On Sunday, per a report by the New York Times, famed mountaineer Ueli Steck — nicknamed the “Swiss Machine” — died in a climbing accident at a camp near Mount Everest. He was 40.

A guide working for the Seven Summit Treks company told the Associated Press that Steck died near Camp 1 of Mount Nuptse in Nepal. Steck was attempting to climb the 25,791-foot Himalayan peak to acclimate for an ambitious upcoming ascent of Mount Everest, according to the Times.

Maurizio Folini, a helicopter pilot who transported Steck's body to Kathmandu, told the New York Times that Steck had fallen more than 3,280 feet down the mountain on Sunday.

Steck had been climbing alone at the time of his fall because his climbing parter, Tenji Sherpa, had a frostbitten hand, per the Times. In a phone interview with the Times, Sherpa told the newspaper that the passing of Steck “is a big loss to mountaineering worldwide” and said he was “shocked by his death.”

A statement posted to Steck’s personal website on Sunday said that the circumstances surrounding his death are still unknown:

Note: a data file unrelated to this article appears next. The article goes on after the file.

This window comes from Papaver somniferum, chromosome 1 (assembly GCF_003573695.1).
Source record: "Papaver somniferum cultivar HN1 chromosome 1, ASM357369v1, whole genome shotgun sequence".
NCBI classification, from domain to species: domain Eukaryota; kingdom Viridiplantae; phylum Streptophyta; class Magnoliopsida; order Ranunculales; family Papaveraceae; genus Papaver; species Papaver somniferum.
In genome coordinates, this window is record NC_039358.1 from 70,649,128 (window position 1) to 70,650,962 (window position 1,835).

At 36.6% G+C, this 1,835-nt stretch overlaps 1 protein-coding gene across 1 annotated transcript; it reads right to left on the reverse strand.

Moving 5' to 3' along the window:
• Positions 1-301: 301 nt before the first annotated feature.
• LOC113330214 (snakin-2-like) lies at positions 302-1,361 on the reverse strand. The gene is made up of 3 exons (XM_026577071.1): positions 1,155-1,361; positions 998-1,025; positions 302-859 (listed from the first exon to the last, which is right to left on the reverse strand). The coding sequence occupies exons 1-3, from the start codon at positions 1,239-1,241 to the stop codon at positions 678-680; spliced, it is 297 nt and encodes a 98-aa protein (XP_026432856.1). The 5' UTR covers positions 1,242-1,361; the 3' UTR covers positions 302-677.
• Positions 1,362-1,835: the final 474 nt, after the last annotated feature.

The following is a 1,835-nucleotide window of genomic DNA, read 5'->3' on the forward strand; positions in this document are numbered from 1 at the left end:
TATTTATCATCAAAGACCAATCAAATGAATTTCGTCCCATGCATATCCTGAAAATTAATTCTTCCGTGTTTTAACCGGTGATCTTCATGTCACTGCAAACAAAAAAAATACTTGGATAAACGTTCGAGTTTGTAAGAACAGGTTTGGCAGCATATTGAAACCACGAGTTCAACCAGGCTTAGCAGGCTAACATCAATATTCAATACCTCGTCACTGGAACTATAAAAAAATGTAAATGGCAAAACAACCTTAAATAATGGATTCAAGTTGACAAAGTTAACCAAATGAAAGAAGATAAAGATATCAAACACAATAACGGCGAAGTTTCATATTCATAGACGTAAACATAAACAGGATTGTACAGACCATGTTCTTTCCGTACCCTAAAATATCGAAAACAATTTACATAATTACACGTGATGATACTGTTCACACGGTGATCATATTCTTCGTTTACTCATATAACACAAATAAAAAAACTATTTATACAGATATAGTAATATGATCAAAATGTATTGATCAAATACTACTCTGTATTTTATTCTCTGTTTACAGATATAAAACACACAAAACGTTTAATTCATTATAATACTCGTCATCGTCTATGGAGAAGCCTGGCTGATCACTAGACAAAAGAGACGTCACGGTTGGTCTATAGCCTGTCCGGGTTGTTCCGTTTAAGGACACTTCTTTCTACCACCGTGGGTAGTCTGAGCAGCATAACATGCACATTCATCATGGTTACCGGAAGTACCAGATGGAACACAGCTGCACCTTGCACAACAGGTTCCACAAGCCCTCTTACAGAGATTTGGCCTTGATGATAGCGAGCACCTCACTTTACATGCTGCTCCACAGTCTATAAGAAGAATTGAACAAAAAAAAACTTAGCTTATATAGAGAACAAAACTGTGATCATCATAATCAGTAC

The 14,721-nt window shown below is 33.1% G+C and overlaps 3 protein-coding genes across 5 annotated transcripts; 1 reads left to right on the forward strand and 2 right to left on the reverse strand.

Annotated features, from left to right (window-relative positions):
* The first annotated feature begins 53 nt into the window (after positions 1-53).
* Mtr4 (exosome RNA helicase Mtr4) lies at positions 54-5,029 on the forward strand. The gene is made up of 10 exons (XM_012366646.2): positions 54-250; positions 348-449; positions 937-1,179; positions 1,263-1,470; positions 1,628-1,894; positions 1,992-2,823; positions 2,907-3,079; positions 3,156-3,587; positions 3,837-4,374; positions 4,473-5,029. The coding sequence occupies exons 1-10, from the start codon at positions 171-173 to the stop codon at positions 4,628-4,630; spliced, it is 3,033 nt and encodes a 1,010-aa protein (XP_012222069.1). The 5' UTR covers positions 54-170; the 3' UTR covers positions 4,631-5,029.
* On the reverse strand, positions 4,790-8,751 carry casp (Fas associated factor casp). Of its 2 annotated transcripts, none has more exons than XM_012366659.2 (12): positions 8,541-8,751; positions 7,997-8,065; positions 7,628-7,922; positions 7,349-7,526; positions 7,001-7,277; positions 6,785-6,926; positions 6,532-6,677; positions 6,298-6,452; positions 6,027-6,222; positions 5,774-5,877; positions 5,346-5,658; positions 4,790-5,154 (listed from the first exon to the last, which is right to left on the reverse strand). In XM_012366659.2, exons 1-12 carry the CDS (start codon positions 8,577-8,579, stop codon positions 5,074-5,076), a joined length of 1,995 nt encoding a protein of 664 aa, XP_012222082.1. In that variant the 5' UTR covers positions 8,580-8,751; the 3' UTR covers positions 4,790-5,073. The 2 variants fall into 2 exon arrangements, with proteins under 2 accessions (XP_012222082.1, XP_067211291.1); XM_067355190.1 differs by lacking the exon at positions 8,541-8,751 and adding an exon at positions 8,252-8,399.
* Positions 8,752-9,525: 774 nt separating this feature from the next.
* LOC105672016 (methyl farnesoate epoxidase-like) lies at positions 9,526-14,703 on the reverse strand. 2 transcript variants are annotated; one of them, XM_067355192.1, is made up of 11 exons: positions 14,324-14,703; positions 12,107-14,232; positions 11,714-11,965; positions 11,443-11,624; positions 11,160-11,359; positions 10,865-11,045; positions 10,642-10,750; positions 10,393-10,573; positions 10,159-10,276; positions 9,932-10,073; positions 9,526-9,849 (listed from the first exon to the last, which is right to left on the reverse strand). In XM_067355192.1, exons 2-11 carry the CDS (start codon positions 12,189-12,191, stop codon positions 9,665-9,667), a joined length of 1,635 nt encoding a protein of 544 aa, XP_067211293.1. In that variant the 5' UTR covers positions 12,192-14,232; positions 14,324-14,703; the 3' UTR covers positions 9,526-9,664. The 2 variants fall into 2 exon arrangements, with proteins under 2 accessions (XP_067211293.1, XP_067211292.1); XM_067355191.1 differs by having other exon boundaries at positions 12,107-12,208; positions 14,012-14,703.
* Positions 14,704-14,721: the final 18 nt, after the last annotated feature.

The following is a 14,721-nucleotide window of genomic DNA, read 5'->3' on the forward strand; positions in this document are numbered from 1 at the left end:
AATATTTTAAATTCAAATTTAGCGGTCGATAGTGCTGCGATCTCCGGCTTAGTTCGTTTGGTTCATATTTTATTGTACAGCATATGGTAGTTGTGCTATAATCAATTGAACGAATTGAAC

Ueli Steck was killed while trying to climb Mount Everest and the Lhotse. His family has learned of his death today. The exact circumstances are currently unknown. The family is infinitely sad and asks the media builders to refrain from speculation about the circumstances of his death due to respect for Ueli.

The 40-year-old Steck leaves behind an enduring legacy as one of the most renowned and record-setting climbers of his generation.

A proponent of the “fast and light” climbing technique, Steck made his name in the mountaineering world for his speed-climbing. Of his many records, Steck was known for setting the speed record on the north face of the Eiger in Switzerland, climbing the famed 5,500-foot face in 2 hours and 22 minutes in 2015.

His willingness to push his limits saw Steck complete the first unassisted solo climb of the south face of Annapurna in Nepal in 2013 after almost dying on the route in 2007. Steck was given the Piolet d’Or for that summit, the most prestigious award in the mountaineering community.

He followed that up with a project in 2015 that saw him climb all 82 peaks in the European Alps above 4,000 meters in 62 days. For the project, he limited his travel up and between all the mountains to hiking, biking and paragliding so that his effort was completely man-powered.

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